Saudi Arabia and other OPEC+ members will voluntarily cut oil production. Will its price rise?

The price of oil on world markets has literally been on a roller coaster ride over the past three years. While it was trading around USD 70 per barrel on the eve of the outbreak of the contagion pandemic at the turn of winter and spring 2020, in the second quarter of that year oil futures even went into negative territory for the first time in history. The post-Covid recovery and the subsequent Russian military aggression in Ukraine shot the oil price above $100, only to plunge to pre-war levels less than a year later. What developments should we expect in the market for this strategic commodity in the coming months?


Literally like a bolt from the blue, news emerged at the beginning of April that the OPEC+ countries, led by Saudi Arabia, had agreed to further limit oil production. It should be recalled that the countries in OPEC+ had previously agreed to limit production to two million barrels per day, and this limit was due to apply until the end of this year.

How much will Saudi Arabia cut oil production?

But now there has been an even bigger cut of 1.16 million barrels per day, bringing the total reduction to more than three million barrels of oil per day, a drop of more than three per cent.
The oil production cuts announced in early April are not mandatory, but only voluntary. However, it cannot be assumed that any of the countries (at least the most important producers) will not join the agreement.
At the same time, Saudi Arabia, the leader of the entire OPEC+ group, has the largest share of the total reduction in production capacity. The latter has announced that it will cut production by 500,000 barrels per day beyond the existing agreements. The second largest reduction in production is in Iraq (by 211 thousand barrels per day) and the third is in the United Arab Emirates (by 144 thousand barrels per day).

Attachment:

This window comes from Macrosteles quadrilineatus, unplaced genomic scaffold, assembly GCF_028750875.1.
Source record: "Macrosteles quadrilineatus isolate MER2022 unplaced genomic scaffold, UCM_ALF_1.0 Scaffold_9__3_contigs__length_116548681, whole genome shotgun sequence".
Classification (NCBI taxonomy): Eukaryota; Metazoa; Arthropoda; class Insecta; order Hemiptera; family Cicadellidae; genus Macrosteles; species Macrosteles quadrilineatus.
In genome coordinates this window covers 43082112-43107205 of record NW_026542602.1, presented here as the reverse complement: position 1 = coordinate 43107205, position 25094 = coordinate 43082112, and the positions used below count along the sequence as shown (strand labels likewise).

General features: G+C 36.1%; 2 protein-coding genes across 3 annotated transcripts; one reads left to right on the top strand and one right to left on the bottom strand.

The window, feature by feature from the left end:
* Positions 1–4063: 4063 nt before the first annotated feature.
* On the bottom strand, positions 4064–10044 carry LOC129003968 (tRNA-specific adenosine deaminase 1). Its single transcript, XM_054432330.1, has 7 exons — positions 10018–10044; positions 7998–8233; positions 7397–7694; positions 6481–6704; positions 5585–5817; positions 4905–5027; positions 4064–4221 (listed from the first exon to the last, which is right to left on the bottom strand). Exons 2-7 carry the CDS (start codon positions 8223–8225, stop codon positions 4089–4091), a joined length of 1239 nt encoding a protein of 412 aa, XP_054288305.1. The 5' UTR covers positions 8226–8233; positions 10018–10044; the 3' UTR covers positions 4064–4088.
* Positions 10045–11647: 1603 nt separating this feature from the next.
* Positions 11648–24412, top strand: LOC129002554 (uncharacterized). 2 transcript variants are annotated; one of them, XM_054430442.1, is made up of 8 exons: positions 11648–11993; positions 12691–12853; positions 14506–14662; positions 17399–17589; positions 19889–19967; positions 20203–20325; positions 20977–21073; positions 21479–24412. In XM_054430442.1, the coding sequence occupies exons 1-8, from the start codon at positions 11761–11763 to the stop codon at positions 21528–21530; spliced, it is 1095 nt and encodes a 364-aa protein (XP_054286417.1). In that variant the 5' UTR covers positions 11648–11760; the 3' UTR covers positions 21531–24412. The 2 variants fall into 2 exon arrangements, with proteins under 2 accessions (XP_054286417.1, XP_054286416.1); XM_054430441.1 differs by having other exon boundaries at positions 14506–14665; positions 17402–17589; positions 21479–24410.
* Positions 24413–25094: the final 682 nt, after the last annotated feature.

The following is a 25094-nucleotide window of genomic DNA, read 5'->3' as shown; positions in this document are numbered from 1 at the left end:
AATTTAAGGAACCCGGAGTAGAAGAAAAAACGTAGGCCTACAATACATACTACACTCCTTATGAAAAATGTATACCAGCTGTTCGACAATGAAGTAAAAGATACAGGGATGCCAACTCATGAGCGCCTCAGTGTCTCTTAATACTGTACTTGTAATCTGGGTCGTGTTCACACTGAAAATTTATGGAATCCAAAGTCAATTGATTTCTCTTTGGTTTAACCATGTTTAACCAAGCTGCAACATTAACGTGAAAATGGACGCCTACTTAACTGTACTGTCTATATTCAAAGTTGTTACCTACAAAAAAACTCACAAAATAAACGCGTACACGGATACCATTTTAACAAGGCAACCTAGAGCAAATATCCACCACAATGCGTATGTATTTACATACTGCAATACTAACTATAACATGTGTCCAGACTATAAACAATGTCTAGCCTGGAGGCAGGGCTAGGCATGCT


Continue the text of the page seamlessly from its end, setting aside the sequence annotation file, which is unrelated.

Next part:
Although the announcement of further oil production cuts came unexpectedly, it is not such a surprise after all. Indeed, the price of oil has begun to fall and, at the end of March, a barrel of Brent crude was even trading at less than $70. The last time the price of black gold was at that level was at the end of 2021, when it was on an upward trajectory. The OPEC+ group of countries thus decided to take decisive action against further cheapening, which was triggered by concerns about global economic developments in the wake of the collapses of several banks in the US and Europe.

For the world, this will mean having to get used to more expensive oil and its products again. On the other hand, there will also be benefits in the search for more efficient use of oil and energy in general, which in turn will be welcomed by the environment. However, for this effect to be more lasting, the price of oil would have to be higher for a much longer period. In other words, the price incentive for energy savings must be sufficient, as was the case with natural gas, the price of which literally skyrocketed last year.